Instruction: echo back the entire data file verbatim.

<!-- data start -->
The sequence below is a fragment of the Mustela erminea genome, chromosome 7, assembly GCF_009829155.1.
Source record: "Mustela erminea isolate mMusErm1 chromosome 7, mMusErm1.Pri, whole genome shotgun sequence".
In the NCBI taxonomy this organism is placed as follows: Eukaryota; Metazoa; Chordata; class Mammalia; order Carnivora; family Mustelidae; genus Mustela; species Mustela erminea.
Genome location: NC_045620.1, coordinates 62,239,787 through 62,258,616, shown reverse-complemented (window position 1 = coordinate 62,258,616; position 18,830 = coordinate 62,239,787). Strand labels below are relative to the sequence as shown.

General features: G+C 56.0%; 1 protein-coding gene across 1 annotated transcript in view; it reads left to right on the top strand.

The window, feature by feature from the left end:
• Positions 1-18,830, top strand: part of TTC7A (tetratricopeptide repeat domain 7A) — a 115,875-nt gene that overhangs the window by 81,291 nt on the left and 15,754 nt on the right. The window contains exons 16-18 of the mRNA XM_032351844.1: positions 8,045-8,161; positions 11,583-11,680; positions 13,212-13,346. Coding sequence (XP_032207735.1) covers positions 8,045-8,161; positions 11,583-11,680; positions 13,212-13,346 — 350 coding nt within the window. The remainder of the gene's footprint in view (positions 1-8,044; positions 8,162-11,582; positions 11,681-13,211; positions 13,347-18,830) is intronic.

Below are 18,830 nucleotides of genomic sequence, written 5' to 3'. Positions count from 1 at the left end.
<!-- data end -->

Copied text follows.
The sequence below is a fragment of the Mustela erminea genome, chromosome 7, assembly GCF_009829155.1.
Source record: "Mustela erminea isolate mMusErm1 chromosome 7, mMusErm1.Pri, whole genome shotgun sequence".
In the NCBI taxonomy this organism is placed as follows: Eukaryota; Metazoa; Chordata; class Mammalia; order Carnivora; family Mustelidae; genus Mustela; species Mustela erminea.
Genome location: NC_045620.1, coordinates 62,239,787 through 62,258,616, shown reverse-complemented (window position 1 = coordinate 62,258,616; position 18,830 = coordinate 62,239,787). Strand labels below are relative to the sequence as shown.

General features: G+C 56.0%; 1 protein-coding gene across 1 annotated transcript in view; it reads left to right on the top strand.

The window, feature by feature from the left end:
• Positions 1-18,830, top strand: part of TTC7A (tetratricopeptide repeat domain 7A) — a 115,875-nt gene that overhangs the window by 81,291 nt on the left and 15,754 nt on the right. The window contains exons 16-18 of the mRNA XM_032351844.1: positions 8,045-8,161; positions 11,583-11,680; positions 13,212-13,346. Coding sequence (XP_032207735.1) covers positions 8,045-8,161; positions 11,583-11,680; positions 13,212-13,346 — 350 coding nt within the window. The remainder of the gene's footprint in view (positions 1-8,044; positions 8,162-11,582; positions 11,681-13,211; positions 13,347-18,830) is intronic.

Below are 18,830 nucleotides of genomic sequence, written 5' to 3'. Positions count from 1 at the left end.